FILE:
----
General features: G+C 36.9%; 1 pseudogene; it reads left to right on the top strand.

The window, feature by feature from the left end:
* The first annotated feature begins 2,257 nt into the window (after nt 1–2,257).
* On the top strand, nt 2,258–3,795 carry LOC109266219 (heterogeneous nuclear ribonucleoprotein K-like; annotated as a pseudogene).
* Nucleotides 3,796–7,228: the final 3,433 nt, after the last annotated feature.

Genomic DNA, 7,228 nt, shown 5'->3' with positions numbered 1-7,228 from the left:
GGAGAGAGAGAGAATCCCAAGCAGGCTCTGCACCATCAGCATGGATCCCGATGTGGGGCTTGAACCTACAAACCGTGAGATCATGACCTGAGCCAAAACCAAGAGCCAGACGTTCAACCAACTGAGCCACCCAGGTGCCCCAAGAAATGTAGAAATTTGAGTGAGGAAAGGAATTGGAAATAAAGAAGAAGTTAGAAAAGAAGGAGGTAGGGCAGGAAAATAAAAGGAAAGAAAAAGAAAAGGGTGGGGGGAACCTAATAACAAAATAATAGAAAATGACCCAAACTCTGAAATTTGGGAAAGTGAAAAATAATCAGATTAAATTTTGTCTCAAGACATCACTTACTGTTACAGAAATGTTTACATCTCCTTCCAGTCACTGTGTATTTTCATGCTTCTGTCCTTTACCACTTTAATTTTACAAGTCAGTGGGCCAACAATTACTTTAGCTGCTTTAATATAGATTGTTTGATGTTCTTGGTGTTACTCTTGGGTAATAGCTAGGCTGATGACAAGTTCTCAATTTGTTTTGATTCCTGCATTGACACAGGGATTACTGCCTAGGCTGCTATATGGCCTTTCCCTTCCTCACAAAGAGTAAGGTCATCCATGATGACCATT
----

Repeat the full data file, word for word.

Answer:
General features: G+C 36.9%; 1 pseudogene; it reads left to right on the top strand.

The window, feature by feature from the left end:
* The first annotated feature begins 2,257 nt into the window (after nt 1–2,257).
* On the top strand, nt 2,258–3,795 carry LOC109266219 (heterogeneous nuclear ribonucleoprotein K-like; annotated as a pseudogene).
* Nucleotides 3,796–7,228: the final 3,433 nt, after the last annotated feature.

Genomic DNA, 7,228 nt, shown 5'->3' with positions numbered 1-7,228 from the left:
GGAGAGAGAGAGAATCCCAAGCAGGCTCTGCACCATCAGCATGGATCCCGATGTGGGGCTTGAACCTACAAACCGTGAGATCATGACCTGAGCCAAAACCAAGAGCCAGACGTTCAACCAACTGAGCCACCCAGGTGCCCCAAGAAATGTAGAAATTTGAGTGAGGAAAGGAATTGGAAATAAAGAAGAAGTTAGAAAAGAAGGAGGTAGGGCAGGAAAATAAAAGGAAAGAAAAAGAAAAGGGTGGGGGGAACCTAATAACAAAATAATAGAAAATGACCCAAACTCTGAAATTTGGGAAAGTGAAAAATAATCAGATTAAATTTTGTCTCAAGACATCACTTACTGTTACAGAAATGTTTACATCTCCTTCCAGTCACTGTGTATTTTCATGCTTCTGTCCTTTACCACTTTAATTTTACAAGTCAGTGGGCCAACAATTACTTTAGCTGCTTTAATATAGATTGTTTGATGTTCTTGGTGTTACTCTTGGGTAATAGCTAGGCTGATGACAAGTTCTCAATTTGTTTTGATTCCTGCATTGACACAGGGATTACTGCCTAGGCTGCTATATGGCCTTTCCCTTCCTCACAAAGAGTAAGGTCATCCATGATGACCATT